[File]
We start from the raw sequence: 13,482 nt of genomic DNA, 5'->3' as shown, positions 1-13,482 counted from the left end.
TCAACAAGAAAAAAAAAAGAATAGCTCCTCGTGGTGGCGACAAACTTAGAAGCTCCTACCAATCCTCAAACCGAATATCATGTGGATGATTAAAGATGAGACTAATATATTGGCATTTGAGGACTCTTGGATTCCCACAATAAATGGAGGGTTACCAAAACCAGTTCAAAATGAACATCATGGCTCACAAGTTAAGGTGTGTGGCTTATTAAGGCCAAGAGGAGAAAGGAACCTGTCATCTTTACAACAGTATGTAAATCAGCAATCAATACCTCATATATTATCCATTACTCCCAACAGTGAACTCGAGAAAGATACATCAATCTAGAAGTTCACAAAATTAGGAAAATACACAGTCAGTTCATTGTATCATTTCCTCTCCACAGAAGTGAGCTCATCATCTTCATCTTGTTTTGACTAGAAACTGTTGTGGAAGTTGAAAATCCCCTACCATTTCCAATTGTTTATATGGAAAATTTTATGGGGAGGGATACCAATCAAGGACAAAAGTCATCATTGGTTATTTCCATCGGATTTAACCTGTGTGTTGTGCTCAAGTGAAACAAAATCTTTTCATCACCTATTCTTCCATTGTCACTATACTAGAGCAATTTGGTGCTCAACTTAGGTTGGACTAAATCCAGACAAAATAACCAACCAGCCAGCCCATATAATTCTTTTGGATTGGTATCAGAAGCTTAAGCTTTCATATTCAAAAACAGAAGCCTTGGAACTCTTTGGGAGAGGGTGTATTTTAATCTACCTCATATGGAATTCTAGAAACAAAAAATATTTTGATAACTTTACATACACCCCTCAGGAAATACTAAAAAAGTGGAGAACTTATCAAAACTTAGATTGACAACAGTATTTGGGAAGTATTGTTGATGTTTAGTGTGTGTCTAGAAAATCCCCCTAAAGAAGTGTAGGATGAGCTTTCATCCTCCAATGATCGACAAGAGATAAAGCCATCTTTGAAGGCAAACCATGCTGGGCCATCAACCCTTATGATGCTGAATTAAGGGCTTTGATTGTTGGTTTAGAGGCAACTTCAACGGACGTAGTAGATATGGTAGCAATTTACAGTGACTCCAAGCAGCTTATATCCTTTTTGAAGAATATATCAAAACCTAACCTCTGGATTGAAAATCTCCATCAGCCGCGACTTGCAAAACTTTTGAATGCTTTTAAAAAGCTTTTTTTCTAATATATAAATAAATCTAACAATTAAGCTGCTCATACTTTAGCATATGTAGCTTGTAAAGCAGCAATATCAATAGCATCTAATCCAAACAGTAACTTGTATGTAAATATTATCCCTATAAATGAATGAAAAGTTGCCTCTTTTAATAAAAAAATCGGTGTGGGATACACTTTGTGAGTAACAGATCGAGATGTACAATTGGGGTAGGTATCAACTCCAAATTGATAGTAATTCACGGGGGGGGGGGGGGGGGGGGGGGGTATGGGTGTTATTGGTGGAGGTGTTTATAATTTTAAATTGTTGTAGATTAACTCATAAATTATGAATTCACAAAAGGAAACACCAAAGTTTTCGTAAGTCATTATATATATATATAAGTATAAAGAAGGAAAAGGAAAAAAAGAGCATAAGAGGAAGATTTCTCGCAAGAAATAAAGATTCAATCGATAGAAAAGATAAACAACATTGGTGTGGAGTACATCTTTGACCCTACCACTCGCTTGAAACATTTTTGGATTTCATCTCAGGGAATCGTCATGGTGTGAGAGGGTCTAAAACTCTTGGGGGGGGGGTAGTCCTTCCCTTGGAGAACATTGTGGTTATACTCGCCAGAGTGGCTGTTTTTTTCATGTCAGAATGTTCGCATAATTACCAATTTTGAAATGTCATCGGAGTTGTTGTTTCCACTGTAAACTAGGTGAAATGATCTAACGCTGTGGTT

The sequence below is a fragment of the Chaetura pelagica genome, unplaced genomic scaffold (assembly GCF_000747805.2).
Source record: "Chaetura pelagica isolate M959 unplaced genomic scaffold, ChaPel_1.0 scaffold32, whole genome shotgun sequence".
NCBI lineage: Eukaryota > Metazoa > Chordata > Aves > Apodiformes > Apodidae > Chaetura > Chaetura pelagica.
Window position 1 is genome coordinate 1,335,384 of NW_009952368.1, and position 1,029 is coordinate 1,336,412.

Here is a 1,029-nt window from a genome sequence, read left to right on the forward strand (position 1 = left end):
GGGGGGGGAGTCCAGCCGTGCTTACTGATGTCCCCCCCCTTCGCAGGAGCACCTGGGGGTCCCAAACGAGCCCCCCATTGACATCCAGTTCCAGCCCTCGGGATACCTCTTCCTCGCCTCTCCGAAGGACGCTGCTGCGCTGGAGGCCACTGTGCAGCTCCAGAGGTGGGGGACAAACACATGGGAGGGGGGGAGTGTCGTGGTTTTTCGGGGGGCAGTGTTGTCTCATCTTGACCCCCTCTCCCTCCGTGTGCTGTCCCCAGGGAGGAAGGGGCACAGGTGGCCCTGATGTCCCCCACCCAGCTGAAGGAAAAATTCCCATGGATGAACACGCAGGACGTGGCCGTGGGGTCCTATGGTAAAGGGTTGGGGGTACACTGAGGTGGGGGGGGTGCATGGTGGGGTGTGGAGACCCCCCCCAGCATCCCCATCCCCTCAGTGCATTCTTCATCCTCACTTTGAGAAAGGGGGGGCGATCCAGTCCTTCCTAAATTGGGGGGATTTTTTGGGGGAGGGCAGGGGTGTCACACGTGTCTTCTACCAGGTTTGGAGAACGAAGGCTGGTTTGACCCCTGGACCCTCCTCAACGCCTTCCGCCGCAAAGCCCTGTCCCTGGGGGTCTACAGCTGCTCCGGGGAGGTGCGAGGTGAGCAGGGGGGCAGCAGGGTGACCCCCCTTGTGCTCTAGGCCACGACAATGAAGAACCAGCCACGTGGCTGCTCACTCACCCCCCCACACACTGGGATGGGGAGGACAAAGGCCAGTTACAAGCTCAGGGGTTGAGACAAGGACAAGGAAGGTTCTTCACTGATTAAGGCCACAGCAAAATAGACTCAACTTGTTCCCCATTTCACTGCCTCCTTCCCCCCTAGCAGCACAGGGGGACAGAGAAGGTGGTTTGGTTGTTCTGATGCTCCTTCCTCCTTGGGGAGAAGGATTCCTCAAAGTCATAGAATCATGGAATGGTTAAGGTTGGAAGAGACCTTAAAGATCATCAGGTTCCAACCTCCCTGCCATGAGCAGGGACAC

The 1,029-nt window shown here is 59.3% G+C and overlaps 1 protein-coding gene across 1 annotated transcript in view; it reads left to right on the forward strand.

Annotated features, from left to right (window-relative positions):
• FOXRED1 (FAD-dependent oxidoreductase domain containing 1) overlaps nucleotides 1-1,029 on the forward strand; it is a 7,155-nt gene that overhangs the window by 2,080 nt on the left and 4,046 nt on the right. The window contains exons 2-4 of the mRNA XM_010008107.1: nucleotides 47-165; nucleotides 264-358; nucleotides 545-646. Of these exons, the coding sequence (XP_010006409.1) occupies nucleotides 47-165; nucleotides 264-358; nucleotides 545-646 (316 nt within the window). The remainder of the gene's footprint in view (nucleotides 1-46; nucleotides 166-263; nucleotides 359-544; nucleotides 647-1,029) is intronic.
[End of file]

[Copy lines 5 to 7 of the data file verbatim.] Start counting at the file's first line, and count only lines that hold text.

NCBI lineage: Eukaryota > Metazoa > Chordata > Aves > Apodiformes > Apodidae > Chaetura > Chaetura pelagica.
Window position 1 is genome coordinate 1,335,384 of NW_009952368.1, and position 1,029 is coordinate 1,336,412.

Here is a 1,029-nt window from a genome sequence, read left to right on the forward strand (position 1 = left end):